The opinion of the court was delivered by: Vaughn R. Walker, United States District Judge.
Plaintiff moves to remand to state court. Doc #7. Defendant Pitney
Bowes Management Services (PBMS) moves to dismiss plaintiff's first two
causes of action and to strike Doe defendants. Doc #5.
Plaintiff filed suit in San Francisco superior court on July 25, 2001,
alleging that she was unlawfully subjected to sexual harassment and
discrimination during her employment at PBMS. See Compl (Doc #1, Exh B).
Plaintiff was hired by PBMS as a customer service associate in November
1992. See id at ¶ 20. In May 1998, plaintiff was assigned to the PBS
account at the Howard Rice law firm in San Francisco. See id at ¶
21. According to plaintiff's complaint, approximately one to two months
after this assignment, plaintiff began to be sexually harassed by her
manager, defendant Phil Olt. See id at ¶ 22. This harassment
allegedly involved repeated and uninvited direct physical contact. Id.
Beginning in December 1998, plaintiff alleges that a co-worker, defendant
David Webster, also began sexually to harass plaintiff. See id at ¶
23. This alleged harassment also involved repeated and uninvited direct
physical contact. Plaintiff asserts that she complained of this harassment
and that this complaint led to her being transferred to a less desirable
position. See id at ¶ 31.
In her complaint, plaintiff brings eight causes of action: (1)
violation of California Business & Professions Code § 17200; (2)
aiding and abetting violation of § 17200; (3) discrimination in
violation of California Fair Employment and Housing Act (FEHA); (4)
harassment in violation of FEHA; (5) failure to investigate in violation
of FEHA; (6) retaliation in violation of FEHA; (7) violation of
California's Labor Code § 1050; and (8) intentional infliction of
emotional distress. The first two claims are brought against Olt and
Webster and the remaining claims are brought against PBMS.
On December 19, 2001, PBMS removed to this court. Doc #1. This removal
was based on diversity jurisdiction, as PBMS alleges that the two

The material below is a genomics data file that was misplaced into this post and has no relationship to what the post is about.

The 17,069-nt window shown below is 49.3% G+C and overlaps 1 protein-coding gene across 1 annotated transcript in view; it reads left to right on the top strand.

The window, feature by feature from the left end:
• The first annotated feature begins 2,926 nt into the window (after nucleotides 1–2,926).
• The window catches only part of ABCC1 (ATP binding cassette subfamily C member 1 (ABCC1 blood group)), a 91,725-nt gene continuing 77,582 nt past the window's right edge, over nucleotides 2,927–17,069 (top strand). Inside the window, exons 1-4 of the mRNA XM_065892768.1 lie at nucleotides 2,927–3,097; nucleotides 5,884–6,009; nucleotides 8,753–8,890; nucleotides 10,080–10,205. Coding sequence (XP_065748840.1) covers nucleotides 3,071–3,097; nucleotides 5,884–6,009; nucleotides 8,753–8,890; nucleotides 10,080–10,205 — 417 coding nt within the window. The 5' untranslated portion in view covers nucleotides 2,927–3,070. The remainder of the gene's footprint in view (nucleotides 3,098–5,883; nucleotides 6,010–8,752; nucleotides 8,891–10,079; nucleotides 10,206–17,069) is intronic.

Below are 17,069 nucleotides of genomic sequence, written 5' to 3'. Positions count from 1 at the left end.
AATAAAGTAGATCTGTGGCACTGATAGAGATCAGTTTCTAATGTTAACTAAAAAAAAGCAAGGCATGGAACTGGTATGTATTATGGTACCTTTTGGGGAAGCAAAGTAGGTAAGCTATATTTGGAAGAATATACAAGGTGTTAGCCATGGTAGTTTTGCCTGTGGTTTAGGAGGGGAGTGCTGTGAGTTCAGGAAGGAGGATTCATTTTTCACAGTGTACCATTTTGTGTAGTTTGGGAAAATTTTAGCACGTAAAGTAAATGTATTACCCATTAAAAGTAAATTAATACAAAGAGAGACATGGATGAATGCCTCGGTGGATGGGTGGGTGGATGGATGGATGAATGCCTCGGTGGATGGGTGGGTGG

non-diverse defendants, Olt and Webster, are sham defendants who have
been fraudulently joined. See Def Opp B.R. (Doc #14) at 1. Olt and Webster
are, admittedly, both California residents, as is plaintiff. PBMS is a
"A district court may disregard a non-diverse party named in the state
court complaint and retain federal jurisdiction if the non-diverse party
is joined as a sham or if the joinder is fraudulent." Plute,
141 F. Supp.2d at 1007. "There is a presumption against finding fraudulent
joinder, and defendants who assert that plaintiff has fraudulently joined
a party carry a heavy burden of persuasion." Id, citing Nishimoto v.
Federman-Bachrach & Assocs, 903 F.2d 709, 712 n3 (9th Cir 1990); Emrich
v. Touche Ross & Co, 846 F.2d 1190, 1195 (9th Cir 1988). A defendant
seeking to establish removal jurisdiction is entitled to present facts
showing the joinder to be fraudulent. McCabe v. General Foods Corp,
811 F.2d 1336, 1339 (9th Cir 1987).
PBMS contends that Olt and Webster are sham defendants because, even
accepting the facts as pled by plaintiff, Olt and Webster are not subject
to liability for violation of California Business and Professions Code
§ 17200 et seq. See Def Opp B.R. (Doc #14) at 1. As noted above, Olt
and Webster are presently only named as defendants to plaintiff's first
two causes of action. Section 17200 seeks to protect business competitors
and consumers by prohibiting unfair competition, which includes "any
unlawful or fraudulent business act or practice and unfair, deceptive,
untrue or misleading advertising* * *." Cal Bus & Prof Code § 17200.
PBMS contends that Olt and Webster cannot be subject to liability under
this section because the sexual harassment complained of by plaintiff was
not a business practice and § 17200 only prohibits unlawful business
practices. See Def Opp B.R. (Doc #14) at 3. PBMS also contends that Olt and
Webster cannot be subject to individual liability under § 17200
because they did not have sufficient control over PBMS. See id.
PBMS may well be correct that plaintiff has failed to state a valid